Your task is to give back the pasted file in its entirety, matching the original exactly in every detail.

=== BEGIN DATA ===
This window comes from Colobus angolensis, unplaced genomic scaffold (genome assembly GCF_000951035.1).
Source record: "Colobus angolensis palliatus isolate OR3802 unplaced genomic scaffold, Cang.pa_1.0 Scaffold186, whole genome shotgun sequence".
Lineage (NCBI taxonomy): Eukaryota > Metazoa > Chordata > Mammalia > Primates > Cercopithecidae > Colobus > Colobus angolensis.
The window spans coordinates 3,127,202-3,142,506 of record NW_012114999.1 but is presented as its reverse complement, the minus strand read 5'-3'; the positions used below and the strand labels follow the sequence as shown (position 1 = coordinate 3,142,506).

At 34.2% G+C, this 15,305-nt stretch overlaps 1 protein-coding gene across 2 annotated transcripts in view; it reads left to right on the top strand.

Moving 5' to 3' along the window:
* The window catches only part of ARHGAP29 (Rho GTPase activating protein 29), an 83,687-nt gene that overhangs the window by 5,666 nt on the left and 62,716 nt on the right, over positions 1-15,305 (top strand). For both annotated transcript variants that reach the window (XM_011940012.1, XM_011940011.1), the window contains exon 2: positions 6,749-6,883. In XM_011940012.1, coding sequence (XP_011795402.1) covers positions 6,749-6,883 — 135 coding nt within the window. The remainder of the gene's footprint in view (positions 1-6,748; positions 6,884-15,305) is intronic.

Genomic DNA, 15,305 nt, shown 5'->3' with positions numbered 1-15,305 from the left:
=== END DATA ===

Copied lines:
This window comes from Colobus angolensis, unplaced genomic scaffold (genome assembly GCF_000951035.1).
Source record: "Colobus angolensis palliatus isolate OR3802 unplaced genomic scaffold, Cang.pa_1.0 Scaffold186, whole genome shotgun sequence".
Lineage (NCBI taxonomy): Eukaryota > Metazoa > Chordata > Mammalia > Primates > Cercopithecidae > Colobus > Colobus angolensis.
The window spans coordinates 3,127,202-3,142,506 of record NW_012114999.1 but is presented as its reverse complement, the minus strand read 5'-3'; the positions used below and the strand labels follow the sequence as shown (position 1 = coordinate 3,142,506).

At 34.2% G+C, this 15,305-nt stretch overlaps 1 protein-coding gene across 2 annotated transcripts in view; it reads left to right on the top strand.

Moving 5' to 3' along the window:
* The window catches only part of ARHGAP29 (Rho GTPase activating protein 29), an 83,687-nt gene that overhangs the window by 5,666 nt on the left and 62,716 nt on the right, over positions 1-15,305 (top strand). For both annotated transcript variants that reach the window (XM_011940012.1, XM_011940011.1), the window contains exon 2: positions 6,749-6,883. In XM_011940012.1, coding sequence (XP_011795402.1) covers positions 6,749-6,883 — 135 coding nt within the window. The remainder of the gene's footprint in view (positions 1-6,748; positions 6,884-15,305) is intronic.

Genomic DNA, 15,305 nt, shown 5'->3' with positions numbered 1-15,305 from the left: